Nancy Latham had an important day ahead of her, the final hearing of the divorce with her husband of more than 20 years and the father of her two daughters.

The hearing was scheduled for April 8, 2013. It would mark the end of a two-year contentious process.

"We were going through a very, very, nasty divorce," said Latham, who now goes by her maiden name, Cannon.

The divorce was finalized but not until after Nancy Latham found out someone didn't want her to make it to that final hearing, according to prosecutors. Her estranged husband, Chris Latham, and his girlfriend at the time, Wendy Moore, were working hand-in-hand in planning and plotting her murder so that she'd never walk into that divorce hearing, according to the case prosecutors presented to a federal jury in downtown Charleston last week.

Moore, 37, and Latham, 51, are charged in a murder-for-hire scheme and Nancy Latham was the alleged target. But, Nancy Latham was never harmed. Instead, she took the stand Friday and testified about her ex-husband's alleged strange behavior weeks before the alleged hit was supposed to take place.

Nancy Latham, 47, became emotional throughout her testimony Friday, when she identified photographs she said were taken by Chris Latham without her knowledge. One photo was the front of her home, she believes was taken at the end of March 2013. A printed version of that photo ended up in the hit package, meant to provide necessary information to the alleged hitman, according to prosecutors. The package also included other photos, details about Nancy's life and family and maps to her Mount Pleasant home.

Other photos were taken of Nancy Latham during a hearing at the Sullivan's Island courthouse. Chris Latham had brought a trespassing citation against her, she told the jury. So the two of them were there that day when she said he must have snapped the photos.

Not long after that hearing, Nancy Latham had a knock on her door, she told the jury.

"I know if two police officers were at my door at the crack of dawn, it's not good," she said.

The investigators told Nancy they'd arrested a man named Aaron Russell Wilkinson, 40, of Louisville, Ky., in downtown Charleston on the East Side. They'd charged him with driving under suspension and they'd found a gun and a box of ammunition in his car.

But it's what he told investigators after he was arrested that led them to Nancy Latham's doorstep, according to authorities.

Wilkinson said his former prison buddy, Yenawine, who was Moore's ex-husband, was hired to kill Chris Latham's wife, Nancy, and he got caught up in the scheme. Although, he said he never had any intention of killing Nancy Latham.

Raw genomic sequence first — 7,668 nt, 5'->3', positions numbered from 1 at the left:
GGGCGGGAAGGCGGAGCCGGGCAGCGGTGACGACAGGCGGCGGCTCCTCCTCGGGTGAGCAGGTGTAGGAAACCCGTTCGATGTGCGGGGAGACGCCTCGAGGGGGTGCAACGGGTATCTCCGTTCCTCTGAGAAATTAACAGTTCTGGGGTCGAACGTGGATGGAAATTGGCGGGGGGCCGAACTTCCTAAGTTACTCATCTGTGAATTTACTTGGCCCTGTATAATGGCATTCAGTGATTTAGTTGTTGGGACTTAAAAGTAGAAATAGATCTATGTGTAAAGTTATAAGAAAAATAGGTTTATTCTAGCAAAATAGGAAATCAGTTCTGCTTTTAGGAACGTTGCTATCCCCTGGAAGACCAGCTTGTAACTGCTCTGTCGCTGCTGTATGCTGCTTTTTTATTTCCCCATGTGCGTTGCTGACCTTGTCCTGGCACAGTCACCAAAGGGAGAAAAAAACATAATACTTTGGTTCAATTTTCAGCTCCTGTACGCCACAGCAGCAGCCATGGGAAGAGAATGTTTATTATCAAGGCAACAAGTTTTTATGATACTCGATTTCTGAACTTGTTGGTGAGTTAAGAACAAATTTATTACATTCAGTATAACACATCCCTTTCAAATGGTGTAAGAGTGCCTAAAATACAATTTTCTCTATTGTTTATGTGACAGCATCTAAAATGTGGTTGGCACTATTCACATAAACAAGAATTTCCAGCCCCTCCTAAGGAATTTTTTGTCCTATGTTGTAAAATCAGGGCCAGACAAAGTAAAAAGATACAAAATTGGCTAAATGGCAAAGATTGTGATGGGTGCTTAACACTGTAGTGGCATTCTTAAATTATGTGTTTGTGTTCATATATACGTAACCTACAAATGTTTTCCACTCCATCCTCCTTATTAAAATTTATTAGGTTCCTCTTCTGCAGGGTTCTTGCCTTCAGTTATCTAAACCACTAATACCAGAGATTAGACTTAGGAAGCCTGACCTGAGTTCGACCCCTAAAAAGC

Wilkinson said this during his testimony last week. He pleaded guilty to aiding and abetting murder-for-hire last month and agreed to take the stand for the prosecution.

Wilkinson said he did it because of Nancy Latham. He also hopes it will mean less prison time, according to his testimony. He faces up to 10 years.

But Moore and Latham's attorneys don't buy it. During their cross examination, the defense attorneys questioned conflicting statements Wilkinson had made in interviews with investigators and prosecutors.

Wilkinson told defense attorneys they were twisting his words. One of Moore's attorneys, David Aylor, also highlighted Wilkinson's prior criminal record, which included 72 convictions since the early 90s, most of them dealing with check fraud and probation violations.

"I'm not violent," Wilkinson said. "I've never hurt anyone."

But Bentley Price, another of Moore's attorneys, attacked Wilkinson's credibility during opening statements Monday, when he said Wilkinson is a convicted felon, heroin addict and a liar.

So far, prosecutors have presented text messages and phone records between Yenawine and Wilkinson. They've also presented evidence regarding Money Gram transactions from Wendy Moore to Yenawine.

Earlier this week, prosecutors also called Nancy Latham's divorce attorney, Tim Madden, who testified to support the prosecutors statements that Chris Latham had motive and it was about money.

"There was a lot of money at stake," said Nathan Williams, one of the Assistant U.S. Attorney's prosecuting the case.

Chris Latham was standing to lose potentially millions of dollars in alimony and child support, according to Madden's testimony.

Prosecutors have more witnesses to present next week. But Nancy Latham is not done speaking yet. She will continue her testimony on Tuesday before defense attorneys will have a chance to cross examine her.